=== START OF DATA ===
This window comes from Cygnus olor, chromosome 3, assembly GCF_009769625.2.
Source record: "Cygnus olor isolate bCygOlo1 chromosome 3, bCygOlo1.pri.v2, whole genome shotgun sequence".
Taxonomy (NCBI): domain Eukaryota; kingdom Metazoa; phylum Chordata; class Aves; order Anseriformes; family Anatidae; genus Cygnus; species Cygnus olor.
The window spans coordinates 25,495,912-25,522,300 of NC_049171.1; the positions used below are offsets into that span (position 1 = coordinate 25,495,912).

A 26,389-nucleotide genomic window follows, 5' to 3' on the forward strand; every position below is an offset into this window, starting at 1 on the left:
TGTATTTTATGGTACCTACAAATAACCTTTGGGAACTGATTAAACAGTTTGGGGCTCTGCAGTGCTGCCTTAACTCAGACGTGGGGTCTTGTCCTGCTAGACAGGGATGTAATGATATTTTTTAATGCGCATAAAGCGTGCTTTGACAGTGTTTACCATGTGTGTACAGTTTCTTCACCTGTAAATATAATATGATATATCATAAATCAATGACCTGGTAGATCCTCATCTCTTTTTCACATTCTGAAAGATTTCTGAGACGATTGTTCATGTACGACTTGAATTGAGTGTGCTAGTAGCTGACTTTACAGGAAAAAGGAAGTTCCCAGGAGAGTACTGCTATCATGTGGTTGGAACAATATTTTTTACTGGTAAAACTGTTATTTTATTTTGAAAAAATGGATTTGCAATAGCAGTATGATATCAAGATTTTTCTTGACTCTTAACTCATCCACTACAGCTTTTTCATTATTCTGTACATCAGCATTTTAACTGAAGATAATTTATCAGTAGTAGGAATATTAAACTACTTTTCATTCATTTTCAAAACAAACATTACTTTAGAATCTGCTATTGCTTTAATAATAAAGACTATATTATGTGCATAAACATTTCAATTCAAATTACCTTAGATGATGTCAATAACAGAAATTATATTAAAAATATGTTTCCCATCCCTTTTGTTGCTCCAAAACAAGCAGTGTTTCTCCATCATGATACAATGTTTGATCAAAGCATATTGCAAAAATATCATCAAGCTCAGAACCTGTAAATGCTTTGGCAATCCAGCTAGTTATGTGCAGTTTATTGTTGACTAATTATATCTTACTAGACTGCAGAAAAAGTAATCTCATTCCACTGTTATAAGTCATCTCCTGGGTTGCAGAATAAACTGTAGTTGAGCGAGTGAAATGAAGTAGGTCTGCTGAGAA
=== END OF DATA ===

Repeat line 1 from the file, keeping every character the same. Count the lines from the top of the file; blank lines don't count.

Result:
This window comes from Cygnus olor, chromosome 3, assembly GCF_009769625.2.